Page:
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The Cycling Anti-Doping Foundation (CADF) confirmed in a statement Wednesday that it had received information linking Astana riders to banned doctor Michele Ferrari, but that it had decided against initiating disciplinary proceedings “after careful review of the elements available.”
According to the statement, the organization “deeply regrets that the report was leaked,” and is conducting an inquiry on how the information reached the public.
The statement comes three days after Scandinavian media reported that the CADF possessed intelligence suggesting that Ferrari had been working with Astana, and specifically riders Jakob Fuglsang and Alexey Lutsenko. According to Politiken, the CADF received information that Ferrari had met with Fuglsang and Lutsenko, and that he had attended last year’s Volta a Catalunya, among other allegations.
Ferrari, who helped Lance Armstrong dope during his career, is banned for life, and athletes are banned from working with him.
Astana, Fuglsang, team manager Alexandre Vinokourov, and Ferrari all denied the connection shortly after the media reports emerged.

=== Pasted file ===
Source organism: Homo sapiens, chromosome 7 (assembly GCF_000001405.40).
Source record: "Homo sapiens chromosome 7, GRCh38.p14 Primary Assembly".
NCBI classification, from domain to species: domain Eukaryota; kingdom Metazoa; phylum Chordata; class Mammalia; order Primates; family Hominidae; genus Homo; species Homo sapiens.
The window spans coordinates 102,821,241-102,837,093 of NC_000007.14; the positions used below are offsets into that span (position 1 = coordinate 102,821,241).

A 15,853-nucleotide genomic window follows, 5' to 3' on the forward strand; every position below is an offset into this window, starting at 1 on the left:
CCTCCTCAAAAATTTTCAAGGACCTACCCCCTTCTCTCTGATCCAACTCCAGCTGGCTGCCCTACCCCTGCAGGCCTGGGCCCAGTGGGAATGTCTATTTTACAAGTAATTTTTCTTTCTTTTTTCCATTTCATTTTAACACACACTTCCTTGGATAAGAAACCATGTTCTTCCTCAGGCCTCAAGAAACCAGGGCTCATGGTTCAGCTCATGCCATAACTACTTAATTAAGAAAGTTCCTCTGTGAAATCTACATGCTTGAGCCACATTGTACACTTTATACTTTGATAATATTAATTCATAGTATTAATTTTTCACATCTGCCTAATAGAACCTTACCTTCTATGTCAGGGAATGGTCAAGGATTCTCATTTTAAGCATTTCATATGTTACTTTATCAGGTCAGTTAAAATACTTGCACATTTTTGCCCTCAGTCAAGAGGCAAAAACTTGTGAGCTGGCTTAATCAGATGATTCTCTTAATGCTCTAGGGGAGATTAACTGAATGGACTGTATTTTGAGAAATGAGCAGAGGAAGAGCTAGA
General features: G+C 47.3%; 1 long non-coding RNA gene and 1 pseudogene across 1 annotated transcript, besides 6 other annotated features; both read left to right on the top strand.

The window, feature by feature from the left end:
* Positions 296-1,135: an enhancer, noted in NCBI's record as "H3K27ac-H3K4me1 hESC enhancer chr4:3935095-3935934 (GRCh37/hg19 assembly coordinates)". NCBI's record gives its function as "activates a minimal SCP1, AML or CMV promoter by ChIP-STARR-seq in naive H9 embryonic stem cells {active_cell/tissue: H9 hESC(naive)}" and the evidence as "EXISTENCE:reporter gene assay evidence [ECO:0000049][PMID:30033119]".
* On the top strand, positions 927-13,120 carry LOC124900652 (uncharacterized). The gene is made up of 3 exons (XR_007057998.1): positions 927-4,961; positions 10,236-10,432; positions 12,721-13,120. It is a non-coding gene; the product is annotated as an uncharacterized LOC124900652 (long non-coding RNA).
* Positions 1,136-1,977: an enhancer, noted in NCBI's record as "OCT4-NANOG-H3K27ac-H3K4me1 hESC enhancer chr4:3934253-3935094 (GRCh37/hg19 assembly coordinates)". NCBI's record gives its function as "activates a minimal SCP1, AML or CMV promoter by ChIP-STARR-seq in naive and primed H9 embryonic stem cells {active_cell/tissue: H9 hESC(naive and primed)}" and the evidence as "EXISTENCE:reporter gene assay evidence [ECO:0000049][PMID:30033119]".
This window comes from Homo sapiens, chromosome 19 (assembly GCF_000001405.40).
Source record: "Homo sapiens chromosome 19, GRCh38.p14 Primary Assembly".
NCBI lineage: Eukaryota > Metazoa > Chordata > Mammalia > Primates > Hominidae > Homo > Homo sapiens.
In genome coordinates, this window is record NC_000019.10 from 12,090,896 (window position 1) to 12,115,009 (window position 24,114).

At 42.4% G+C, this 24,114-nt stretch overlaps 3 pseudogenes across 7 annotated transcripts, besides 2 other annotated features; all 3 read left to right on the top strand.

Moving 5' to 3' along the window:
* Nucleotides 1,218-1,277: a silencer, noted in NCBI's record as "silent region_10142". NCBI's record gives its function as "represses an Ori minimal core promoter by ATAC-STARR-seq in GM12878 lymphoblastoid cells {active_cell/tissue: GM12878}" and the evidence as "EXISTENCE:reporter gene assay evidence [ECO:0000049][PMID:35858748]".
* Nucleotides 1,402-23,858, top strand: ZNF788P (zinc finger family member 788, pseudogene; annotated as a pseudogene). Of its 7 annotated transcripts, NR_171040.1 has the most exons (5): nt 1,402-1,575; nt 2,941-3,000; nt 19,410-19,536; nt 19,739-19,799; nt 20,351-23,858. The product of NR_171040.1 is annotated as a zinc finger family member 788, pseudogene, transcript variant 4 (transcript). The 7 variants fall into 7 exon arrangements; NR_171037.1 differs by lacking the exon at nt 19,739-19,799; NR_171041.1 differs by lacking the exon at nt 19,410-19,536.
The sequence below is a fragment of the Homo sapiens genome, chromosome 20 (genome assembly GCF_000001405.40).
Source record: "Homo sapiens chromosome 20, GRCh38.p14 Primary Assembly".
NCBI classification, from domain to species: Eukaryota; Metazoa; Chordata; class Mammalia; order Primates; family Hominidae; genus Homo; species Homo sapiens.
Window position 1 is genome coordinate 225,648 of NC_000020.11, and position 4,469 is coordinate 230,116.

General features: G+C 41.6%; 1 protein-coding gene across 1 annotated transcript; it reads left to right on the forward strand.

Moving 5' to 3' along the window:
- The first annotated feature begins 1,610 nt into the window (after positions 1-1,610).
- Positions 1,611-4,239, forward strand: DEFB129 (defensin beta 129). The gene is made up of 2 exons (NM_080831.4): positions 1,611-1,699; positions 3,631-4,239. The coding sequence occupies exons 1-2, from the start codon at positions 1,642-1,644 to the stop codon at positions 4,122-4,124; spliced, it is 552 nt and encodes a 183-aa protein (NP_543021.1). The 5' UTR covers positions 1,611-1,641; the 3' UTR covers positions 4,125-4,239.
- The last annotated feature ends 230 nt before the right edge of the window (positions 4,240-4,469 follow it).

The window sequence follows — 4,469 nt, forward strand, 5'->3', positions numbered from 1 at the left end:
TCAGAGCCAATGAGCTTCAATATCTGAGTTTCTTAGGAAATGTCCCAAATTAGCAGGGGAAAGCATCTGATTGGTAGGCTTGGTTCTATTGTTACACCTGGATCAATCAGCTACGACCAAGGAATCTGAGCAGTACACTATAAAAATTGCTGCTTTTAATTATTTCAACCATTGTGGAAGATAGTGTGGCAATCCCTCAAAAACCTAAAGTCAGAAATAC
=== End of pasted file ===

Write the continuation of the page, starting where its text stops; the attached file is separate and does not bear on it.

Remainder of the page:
The CADF did not initially comment on the reports, but now says that the while it did seek “additional research” from intelligence service provider Sportradar, it ultimately “has not submitted the report to the UCI for the initiation of disciplinary proceedings against the individuals or team in question.”
The CADF’s statement also noted that the organization “treated the information contained in the report with extreme care. At no point did it share the findings with any other third party, including media representatives.”
How it ended up in the press, then, remains unclear, but CADF says it is looking into the leak.